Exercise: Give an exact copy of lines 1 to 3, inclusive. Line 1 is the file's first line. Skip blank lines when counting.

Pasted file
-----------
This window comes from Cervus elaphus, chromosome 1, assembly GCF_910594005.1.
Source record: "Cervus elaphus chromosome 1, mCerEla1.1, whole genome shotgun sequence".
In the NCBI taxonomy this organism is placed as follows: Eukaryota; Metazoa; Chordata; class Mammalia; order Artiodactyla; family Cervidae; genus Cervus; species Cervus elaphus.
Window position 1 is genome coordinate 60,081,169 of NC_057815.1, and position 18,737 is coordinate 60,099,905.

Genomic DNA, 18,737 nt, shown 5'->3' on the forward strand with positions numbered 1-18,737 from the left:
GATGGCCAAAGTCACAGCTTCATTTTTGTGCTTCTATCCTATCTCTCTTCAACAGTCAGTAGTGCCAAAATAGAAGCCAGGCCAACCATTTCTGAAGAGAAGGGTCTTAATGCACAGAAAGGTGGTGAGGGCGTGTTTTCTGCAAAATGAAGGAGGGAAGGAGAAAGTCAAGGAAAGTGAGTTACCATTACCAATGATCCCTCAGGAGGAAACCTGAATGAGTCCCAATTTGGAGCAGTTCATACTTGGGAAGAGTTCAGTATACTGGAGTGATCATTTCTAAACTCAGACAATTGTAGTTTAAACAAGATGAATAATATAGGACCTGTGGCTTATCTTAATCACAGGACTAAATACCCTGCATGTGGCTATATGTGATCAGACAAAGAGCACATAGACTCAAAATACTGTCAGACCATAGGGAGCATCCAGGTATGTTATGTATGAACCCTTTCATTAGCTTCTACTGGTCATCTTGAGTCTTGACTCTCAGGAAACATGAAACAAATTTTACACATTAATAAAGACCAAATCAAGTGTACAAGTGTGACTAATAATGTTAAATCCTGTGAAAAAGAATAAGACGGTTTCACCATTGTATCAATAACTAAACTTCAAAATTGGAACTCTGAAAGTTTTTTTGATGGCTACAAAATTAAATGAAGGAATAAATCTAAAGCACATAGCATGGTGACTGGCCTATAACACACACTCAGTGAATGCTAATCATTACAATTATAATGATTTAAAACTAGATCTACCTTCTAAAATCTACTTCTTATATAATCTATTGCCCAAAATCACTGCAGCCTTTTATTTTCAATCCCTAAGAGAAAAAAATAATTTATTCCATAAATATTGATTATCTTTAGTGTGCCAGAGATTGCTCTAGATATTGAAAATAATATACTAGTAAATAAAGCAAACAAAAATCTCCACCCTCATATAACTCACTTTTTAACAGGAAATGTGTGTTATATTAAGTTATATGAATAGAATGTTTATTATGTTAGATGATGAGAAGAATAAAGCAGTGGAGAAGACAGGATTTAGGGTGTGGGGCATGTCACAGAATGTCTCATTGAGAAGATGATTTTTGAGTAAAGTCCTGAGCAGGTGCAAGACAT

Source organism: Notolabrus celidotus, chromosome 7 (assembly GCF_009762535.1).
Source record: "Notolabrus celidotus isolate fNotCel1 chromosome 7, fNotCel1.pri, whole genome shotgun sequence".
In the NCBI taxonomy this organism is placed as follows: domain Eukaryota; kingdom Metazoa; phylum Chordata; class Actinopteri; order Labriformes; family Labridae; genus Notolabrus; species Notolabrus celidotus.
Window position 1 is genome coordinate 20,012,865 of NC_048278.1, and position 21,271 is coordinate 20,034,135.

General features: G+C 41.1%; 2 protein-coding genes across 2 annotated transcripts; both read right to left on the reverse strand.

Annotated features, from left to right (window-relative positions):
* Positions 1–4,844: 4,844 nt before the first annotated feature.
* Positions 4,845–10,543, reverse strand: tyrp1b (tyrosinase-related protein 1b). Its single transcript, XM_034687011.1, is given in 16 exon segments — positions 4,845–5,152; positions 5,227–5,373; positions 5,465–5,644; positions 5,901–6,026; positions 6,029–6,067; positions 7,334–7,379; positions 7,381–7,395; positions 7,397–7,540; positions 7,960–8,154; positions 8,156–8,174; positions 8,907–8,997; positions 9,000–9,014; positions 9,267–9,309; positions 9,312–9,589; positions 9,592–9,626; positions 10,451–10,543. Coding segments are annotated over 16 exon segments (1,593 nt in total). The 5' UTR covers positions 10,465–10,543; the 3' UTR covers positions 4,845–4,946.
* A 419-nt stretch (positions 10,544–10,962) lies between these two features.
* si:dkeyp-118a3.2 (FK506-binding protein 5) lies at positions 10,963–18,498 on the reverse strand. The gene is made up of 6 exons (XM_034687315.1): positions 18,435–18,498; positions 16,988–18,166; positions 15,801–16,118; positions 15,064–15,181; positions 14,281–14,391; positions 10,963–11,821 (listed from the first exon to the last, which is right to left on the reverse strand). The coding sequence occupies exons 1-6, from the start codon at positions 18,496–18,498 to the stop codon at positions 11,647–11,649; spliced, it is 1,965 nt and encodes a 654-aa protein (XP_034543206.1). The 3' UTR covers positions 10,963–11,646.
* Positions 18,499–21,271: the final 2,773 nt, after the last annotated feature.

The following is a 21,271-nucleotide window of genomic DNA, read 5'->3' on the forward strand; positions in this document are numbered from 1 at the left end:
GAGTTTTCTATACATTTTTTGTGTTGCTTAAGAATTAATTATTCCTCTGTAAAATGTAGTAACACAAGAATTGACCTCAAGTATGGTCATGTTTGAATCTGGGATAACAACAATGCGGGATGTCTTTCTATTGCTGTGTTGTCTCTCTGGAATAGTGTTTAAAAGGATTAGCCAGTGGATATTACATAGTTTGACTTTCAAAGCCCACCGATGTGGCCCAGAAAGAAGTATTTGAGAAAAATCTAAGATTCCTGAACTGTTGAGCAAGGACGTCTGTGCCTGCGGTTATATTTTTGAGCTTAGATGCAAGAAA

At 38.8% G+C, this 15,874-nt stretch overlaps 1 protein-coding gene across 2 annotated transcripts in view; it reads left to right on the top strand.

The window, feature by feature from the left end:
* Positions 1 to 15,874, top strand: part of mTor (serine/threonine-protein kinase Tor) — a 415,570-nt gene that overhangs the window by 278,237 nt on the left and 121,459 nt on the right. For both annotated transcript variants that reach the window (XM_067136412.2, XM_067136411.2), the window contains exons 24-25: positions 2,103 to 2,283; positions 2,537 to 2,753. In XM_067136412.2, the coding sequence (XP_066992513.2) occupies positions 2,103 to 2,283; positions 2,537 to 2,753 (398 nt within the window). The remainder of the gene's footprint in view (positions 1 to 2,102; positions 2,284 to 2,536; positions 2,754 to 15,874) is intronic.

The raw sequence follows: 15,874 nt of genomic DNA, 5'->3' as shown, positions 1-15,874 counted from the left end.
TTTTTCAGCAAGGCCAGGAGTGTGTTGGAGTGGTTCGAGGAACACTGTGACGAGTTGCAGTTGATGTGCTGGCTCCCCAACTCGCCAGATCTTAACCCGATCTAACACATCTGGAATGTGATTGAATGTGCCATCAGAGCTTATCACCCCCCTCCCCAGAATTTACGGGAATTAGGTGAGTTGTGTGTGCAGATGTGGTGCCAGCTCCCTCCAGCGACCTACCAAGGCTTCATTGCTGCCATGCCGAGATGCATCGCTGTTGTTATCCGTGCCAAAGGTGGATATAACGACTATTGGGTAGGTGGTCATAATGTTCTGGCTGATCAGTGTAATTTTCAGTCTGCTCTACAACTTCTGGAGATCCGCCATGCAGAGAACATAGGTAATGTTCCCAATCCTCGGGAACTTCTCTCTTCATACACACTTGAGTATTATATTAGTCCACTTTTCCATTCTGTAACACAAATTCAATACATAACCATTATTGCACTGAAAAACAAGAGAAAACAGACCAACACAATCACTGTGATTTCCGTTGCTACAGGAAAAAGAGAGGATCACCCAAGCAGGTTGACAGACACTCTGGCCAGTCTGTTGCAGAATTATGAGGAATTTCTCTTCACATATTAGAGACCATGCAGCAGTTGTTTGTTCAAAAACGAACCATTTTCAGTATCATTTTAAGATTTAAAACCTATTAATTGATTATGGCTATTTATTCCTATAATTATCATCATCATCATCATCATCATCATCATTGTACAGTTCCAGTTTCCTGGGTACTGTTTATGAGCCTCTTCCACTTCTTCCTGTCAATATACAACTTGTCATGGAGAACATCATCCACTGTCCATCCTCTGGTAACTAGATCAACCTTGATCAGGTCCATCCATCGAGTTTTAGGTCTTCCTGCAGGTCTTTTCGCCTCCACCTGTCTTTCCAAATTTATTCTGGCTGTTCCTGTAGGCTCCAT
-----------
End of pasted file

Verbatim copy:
This window comes from Cervus elaphus, chromosome 1, assembly GCF_910594005.1.
Source record: "Cervus elaphus chromosome 1, mCerEla1.1, whole genome shotgun sequence".
In the NCBI taxonomy this organism is placed as follows: Eukaryota; Metazoa; Chordata; class Mammalia; order Artiodactyla; family Cervidae; genus Cervus; species Cervus elaphus.